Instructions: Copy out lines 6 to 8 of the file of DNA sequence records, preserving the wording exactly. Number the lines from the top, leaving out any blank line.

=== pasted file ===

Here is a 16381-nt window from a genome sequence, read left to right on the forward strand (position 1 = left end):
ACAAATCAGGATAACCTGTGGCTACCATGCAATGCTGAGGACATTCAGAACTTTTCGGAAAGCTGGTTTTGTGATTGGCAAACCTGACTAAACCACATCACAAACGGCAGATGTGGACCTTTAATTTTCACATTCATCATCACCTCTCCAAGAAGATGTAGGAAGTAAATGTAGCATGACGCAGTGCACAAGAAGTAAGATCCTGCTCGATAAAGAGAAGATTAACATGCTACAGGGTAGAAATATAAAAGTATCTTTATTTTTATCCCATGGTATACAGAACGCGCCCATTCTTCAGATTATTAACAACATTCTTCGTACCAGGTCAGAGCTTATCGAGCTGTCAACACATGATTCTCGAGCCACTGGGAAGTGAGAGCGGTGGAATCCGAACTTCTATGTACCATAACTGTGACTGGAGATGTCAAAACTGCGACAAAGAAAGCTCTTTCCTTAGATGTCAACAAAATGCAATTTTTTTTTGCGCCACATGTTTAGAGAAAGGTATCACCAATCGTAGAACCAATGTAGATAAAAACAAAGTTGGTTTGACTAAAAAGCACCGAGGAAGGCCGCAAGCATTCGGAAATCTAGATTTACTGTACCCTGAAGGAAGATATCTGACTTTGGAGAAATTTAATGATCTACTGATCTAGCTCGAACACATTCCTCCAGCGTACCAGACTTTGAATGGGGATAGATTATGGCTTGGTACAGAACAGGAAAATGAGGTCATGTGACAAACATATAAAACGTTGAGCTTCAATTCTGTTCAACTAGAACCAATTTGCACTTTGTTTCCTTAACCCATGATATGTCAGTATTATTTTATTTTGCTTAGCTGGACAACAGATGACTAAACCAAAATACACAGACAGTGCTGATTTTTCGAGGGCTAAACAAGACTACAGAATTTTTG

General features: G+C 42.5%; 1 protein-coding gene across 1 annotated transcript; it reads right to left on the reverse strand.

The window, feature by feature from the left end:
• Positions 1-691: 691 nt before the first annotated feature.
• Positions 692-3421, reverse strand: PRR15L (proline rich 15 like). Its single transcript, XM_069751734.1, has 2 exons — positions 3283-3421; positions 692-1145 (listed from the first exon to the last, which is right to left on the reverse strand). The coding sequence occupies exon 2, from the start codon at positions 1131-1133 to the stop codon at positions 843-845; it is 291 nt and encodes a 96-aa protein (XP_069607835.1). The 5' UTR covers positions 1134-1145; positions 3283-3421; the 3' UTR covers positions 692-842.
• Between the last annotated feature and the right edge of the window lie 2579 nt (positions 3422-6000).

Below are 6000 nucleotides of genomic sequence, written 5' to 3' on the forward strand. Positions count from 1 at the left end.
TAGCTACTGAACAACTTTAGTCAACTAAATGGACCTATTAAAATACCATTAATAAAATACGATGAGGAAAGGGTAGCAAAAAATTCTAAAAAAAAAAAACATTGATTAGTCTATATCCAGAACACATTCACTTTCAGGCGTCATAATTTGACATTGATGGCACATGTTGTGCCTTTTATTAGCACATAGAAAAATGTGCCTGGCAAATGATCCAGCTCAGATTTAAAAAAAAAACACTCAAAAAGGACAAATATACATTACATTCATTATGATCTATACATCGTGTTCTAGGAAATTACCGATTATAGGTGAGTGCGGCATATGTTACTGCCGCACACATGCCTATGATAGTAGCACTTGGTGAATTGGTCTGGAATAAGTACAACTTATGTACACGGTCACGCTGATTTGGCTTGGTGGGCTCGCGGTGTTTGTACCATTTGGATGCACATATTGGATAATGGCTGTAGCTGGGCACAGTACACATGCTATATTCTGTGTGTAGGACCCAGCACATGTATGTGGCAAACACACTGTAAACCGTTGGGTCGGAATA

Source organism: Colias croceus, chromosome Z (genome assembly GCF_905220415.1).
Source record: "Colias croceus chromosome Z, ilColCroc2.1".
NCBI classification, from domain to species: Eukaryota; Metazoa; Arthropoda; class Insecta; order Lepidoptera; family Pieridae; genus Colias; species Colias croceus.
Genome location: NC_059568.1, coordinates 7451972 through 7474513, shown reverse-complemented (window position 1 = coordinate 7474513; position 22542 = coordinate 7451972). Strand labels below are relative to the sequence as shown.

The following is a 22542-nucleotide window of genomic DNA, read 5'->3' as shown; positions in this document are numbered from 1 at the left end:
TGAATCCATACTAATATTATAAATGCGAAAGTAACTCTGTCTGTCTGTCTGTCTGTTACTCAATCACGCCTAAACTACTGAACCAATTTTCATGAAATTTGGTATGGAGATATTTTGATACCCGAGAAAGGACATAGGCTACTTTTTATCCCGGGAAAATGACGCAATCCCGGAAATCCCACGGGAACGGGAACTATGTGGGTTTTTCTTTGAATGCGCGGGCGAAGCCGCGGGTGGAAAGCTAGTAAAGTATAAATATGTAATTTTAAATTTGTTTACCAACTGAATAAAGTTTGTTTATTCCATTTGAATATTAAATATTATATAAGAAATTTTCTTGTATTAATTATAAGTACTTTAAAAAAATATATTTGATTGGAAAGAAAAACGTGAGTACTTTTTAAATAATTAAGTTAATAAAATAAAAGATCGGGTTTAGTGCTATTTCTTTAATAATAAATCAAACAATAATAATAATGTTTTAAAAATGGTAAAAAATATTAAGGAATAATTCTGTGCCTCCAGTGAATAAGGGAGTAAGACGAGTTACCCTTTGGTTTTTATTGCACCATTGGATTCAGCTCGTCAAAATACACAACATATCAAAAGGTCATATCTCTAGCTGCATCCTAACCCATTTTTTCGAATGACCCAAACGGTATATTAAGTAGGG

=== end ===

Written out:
• Positions 692-3421, reverse strand: PRR15L (proline rich 15 like). Its single transcript, XM_069751734.1, has 2 exons — positions 3283-3421; positions 692-1145 (listed from the first exon to the last, which is right to left on the reverse strand). The coding sequence occupies exon 2, from the start codon at positions 1131-1133 to the stop codon at positions 843-845; it is 291 nt and encodes a 96-aa protein (XP_069607835.1). The 5' UTR covers positions 1134-1145; positions 3283-3421; the 3' UTR covers positions 692-842.
• Between the last annotated feature and the right edge of the window lie 2579 nt (positions 3422-6000).

Below are 6000 nucleotides of genomic sequence, written 5' to 3' on the forward strand. Positions count from 1 at the left end.